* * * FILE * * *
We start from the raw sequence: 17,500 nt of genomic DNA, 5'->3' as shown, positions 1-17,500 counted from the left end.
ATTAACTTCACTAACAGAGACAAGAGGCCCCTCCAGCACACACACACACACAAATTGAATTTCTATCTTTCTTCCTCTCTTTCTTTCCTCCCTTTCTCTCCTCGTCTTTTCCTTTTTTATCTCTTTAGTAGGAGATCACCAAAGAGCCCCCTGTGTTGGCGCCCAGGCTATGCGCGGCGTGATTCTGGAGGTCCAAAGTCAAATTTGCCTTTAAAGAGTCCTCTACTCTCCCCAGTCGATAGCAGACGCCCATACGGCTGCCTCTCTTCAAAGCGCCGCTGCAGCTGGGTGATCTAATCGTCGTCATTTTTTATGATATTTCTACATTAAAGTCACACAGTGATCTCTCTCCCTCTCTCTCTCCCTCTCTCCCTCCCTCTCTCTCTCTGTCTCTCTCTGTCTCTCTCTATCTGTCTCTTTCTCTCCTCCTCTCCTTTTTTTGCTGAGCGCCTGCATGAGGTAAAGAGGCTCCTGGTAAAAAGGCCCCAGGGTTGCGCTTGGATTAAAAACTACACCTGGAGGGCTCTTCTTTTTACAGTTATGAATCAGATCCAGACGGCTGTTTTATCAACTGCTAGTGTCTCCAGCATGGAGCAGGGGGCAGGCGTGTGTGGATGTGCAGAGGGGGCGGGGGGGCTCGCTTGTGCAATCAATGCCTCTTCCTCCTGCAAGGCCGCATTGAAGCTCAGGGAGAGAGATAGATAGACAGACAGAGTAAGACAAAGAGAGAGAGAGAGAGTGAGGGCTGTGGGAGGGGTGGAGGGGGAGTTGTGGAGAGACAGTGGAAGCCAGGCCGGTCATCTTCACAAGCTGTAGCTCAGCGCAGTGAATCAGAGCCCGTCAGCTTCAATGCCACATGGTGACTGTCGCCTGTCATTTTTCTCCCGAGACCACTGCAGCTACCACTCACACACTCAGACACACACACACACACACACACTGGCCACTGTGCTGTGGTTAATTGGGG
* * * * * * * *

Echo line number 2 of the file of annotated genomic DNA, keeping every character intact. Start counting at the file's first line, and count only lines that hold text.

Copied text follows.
ATTAACTTCACTAACAGAGACAAGAGGCCCCTCCAGCACACACACACACACAAATTGAATTTCTATCTTTCTTCCTCTCTTTCTTTCCTCCCTTTCTCTCCTCGTCTTTTCCTTTTTTATCTCTTTAGTAGGAGATCACCAAAGAGCCCCCTGTGTTGGCGCCCAGGCTATGCGCGGCGTGATTCTGGAGGTCCAAAGTCAAATTTGCCTTTAAAGAGTCCTCTACTCTCCCCAGTCGATAGCAGACGCCCATACGGCTGCCTCTCTTCAAAGCGCCGCTGCAGCTGGGTGATCTAATCGTCGTCATTTTTTATGATATTTCTACATTAAAGTCACACAGTGATCTCTCTCCCTCTCTCTCTCCCTCTCTCCCTCCCTCTCTCTCTCTGTCTCTCTCTGTCTCTCTCTATCTGTCTCTTTCTCTCCTCCTCTCCTTTTTTTGCTGAGCGCCTGCATGAGGTAAAGAGGCTCCTGGTAAAAAGGCCCCAGGGTTGCGCTTGGATTAAAAACTACACCTGGAGGGCTCTTCTTTTTACAGTTATGAATCAGATCCAGACGGCTGTTTTATCAACTGCTAGTGTCTCCAGCATGGAGCAGGGGGCAGGCGTGTGTGGATGTGCAGAGGGGGCGGGGGGGCTCGCTTGTGCAATCAATGCCTCTTCCTCCTGCAAGGCCGCATTGAAGCTCAGGGAGAGAGATAGATAGACAGACAGAGTAAGACAAAGAGAGAGAGAGAGAGTGAGGGCTGTGGGAGGGGTGGAGGGGGAGTTGTGGAGAGACAGTGGAAGCCAGGCCGGTCATCTTCACAAGCTGTAGCTCAGCGCAGTGAATCAGAGCCCGTCAGCTTCAATGCCACATGGTGACTGTCGCCTGTCATTTTTCTCCCGAGACCACTGCAGCTACCACTCACACACTCAGACACACACACACACACACACACTGGCCACTGTGCTGTGGTTAATTGGGG